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179 APPENDIX F COMPUTER PROGRAM FOR DESIGN AND DATA ANA LYSIS A computer program was written to assist in the design, execution and analysis of experimental trials, making the cycle evaluation more efficient and informative. There are several functions in the program that were developed purely for convenience, but the critical functions that motivated the effort are presented below, along with key parts of the computer source code. Program Features The program was written initially to assist in the evaluation o f thermodynamic properties and the analysis of the energy transfers and efficiencies of the cycle. More features were subsequently developed to expedite processing experimental data, increase the tools for design and results analysis, and to improve the ov erall understanding of the cycle concept. Property Evaluation The property evaluation section of the program allows for evaluation of ammonia water mixture and pure component properties. The available inputs are enthalpy (h), pressure (P), entropy (s), tem perature (T), specific volume (v) and mass fraction (x). For the pure components, saturation properties are found for the user input of either pressure or temperature. Compressed liquid and superheated vapor properties can be found for inputs of P T or T v For mixtures, saturation properties can be found for the user inputs of P T, P x, or T x. Other properties can be found with three property inputs, including h P x, P s x, P T x, P T v, P v x, and T v x.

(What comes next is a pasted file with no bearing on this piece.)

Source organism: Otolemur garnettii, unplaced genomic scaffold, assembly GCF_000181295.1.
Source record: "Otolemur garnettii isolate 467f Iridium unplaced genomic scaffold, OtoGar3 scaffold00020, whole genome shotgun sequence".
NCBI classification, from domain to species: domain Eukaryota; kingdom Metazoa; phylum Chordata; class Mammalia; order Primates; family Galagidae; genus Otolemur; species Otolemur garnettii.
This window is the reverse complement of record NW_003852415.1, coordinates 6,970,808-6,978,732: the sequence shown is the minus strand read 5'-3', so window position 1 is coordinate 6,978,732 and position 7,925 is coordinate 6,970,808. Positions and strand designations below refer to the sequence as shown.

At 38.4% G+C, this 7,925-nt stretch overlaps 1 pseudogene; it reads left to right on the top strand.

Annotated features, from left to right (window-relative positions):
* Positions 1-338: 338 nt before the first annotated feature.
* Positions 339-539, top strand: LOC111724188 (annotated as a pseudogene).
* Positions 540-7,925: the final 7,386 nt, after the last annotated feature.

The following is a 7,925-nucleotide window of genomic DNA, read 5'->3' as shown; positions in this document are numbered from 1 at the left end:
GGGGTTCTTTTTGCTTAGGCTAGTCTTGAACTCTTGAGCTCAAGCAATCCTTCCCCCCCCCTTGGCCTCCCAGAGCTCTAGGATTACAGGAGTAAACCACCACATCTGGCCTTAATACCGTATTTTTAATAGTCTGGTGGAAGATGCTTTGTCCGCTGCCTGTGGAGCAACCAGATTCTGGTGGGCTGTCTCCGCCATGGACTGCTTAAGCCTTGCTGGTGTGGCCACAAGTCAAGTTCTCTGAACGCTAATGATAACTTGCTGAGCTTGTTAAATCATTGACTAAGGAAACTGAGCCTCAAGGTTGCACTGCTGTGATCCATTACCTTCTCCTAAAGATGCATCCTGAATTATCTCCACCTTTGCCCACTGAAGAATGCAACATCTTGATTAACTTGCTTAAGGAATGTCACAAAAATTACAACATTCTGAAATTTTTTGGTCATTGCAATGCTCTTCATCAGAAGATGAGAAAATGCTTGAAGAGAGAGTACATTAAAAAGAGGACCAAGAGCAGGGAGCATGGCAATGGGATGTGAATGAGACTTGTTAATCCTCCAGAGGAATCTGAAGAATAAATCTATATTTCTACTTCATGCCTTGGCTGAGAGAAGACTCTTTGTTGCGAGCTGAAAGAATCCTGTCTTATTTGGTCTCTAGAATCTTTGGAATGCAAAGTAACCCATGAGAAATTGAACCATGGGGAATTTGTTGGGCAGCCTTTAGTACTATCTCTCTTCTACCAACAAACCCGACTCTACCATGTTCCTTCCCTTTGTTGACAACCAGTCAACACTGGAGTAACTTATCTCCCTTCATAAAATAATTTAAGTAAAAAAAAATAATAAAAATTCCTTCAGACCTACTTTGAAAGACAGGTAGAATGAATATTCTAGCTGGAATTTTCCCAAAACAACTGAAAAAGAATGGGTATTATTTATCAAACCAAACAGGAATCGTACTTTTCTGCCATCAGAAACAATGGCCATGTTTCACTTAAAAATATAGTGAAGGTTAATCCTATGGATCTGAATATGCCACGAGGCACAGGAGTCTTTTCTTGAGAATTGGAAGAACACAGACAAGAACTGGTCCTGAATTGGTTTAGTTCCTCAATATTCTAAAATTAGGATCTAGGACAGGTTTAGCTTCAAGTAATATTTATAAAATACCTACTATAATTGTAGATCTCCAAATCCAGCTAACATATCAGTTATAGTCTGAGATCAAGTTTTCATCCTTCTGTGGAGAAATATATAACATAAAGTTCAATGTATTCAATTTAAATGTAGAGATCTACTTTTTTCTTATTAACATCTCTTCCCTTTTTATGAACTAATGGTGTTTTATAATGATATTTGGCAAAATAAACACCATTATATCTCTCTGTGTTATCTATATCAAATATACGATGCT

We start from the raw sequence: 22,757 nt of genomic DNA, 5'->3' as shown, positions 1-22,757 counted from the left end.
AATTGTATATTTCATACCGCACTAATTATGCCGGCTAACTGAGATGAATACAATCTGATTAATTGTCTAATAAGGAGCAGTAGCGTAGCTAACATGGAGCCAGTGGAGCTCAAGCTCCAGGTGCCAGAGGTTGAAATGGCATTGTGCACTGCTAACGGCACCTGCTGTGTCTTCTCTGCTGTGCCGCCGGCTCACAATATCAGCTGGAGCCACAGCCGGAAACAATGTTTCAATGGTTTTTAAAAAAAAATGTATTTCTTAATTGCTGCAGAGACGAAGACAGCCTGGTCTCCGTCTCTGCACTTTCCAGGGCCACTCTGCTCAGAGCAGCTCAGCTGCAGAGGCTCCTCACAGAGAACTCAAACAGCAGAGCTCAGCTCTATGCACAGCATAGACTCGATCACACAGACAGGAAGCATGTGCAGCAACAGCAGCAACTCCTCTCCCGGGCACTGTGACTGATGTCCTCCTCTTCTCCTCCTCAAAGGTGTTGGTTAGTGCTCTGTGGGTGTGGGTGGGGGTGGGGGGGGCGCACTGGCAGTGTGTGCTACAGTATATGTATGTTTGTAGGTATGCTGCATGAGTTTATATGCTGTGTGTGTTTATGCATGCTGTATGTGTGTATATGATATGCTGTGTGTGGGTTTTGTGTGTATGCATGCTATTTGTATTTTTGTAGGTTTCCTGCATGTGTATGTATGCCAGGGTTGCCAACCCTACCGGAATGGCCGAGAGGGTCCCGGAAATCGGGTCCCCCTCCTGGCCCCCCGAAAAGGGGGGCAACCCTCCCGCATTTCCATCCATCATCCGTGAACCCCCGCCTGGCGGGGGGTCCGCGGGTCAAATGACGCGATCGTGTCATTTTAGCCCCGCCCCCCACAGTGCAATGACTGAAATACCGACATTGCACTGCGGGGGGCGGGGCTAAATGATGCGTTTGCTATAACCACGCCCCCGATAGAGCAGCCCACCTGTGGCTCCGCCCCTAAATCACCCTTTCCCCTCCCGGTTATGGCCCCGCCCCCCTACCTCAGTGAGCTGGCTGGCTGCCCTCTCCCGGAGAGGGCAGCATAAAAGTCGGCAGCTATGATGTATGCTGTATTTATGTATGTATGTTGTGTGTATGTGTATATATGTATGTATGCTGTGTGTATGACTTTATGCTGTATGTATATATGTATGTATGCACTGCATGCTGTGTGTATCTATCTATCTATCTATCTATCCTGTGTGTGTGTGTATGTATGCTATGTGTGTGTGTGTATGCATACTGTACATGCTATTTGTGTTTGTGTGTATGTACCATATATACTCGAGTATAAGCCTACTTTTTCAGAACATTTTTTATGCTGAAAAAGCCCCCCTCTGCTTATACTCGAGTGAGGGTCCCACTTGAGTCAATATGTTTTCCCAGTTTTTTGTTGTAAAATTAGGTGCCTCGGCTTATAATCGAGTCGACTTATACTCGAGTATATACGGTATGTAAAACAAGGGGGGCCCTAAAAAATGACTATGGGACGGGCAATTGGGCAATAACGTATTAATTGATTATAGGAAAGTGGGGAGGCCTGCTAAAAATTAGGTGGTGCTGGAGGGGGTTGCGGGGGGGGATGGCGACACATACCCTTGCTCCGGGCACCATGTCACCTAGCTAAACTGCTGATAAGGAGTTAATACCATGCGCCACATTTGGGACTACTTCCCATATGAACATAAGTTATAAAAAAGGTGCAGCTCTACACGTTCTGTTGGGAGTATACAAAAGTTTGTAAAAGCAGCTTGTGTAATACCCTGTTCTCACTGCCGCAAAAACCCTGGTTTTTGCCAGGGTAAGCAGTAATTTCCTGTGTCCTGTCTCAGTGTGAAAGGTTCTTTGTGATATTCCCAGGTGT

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180 Properties over a range of input conditions can be determined and sent to file to observe trends in the pure fluid or mixture properties. This function was used, for instance, to generate the bubble and dew point diagram in Appendix B. Design and Simulation Simulations can be produced with the program for the user specified 5 key fluid parameters and 12 component parameters that are discussed in Chapter 4. The simulated cycle can be used to show expected temperature, pressure, flow rate and mass fractions if designing an experiment. The results can be anal yzed and sent to file. An option is also available to simulate multiple cycles with variation in key fluid parameters and component parameters and send the results to file, for comparison and observation of trends. The plots in Chapter 4 were generated thi s way. Experimental Data Processing The files provided by the data acquisition include all of the raw measured pressure and temperature values in the chosen units in DaqView The units are set for C and psig, with the typical data files having 250 readin gs from 14 thermocouples and 5 transducers. Provided the raw files are in the same directory as the dataprocess.cpp source code, and labeled in the MMDDYYL format, the program can retrieve any specified raw data file and average the values. However, th e values from the raw data file are not enough to describe all the state points in the cycle. The user is thus prompted for more information in a step by step completion of the missing state point properties, including flow rate and GC values as given by t he instruments, the number of readings taken, and loss estimates.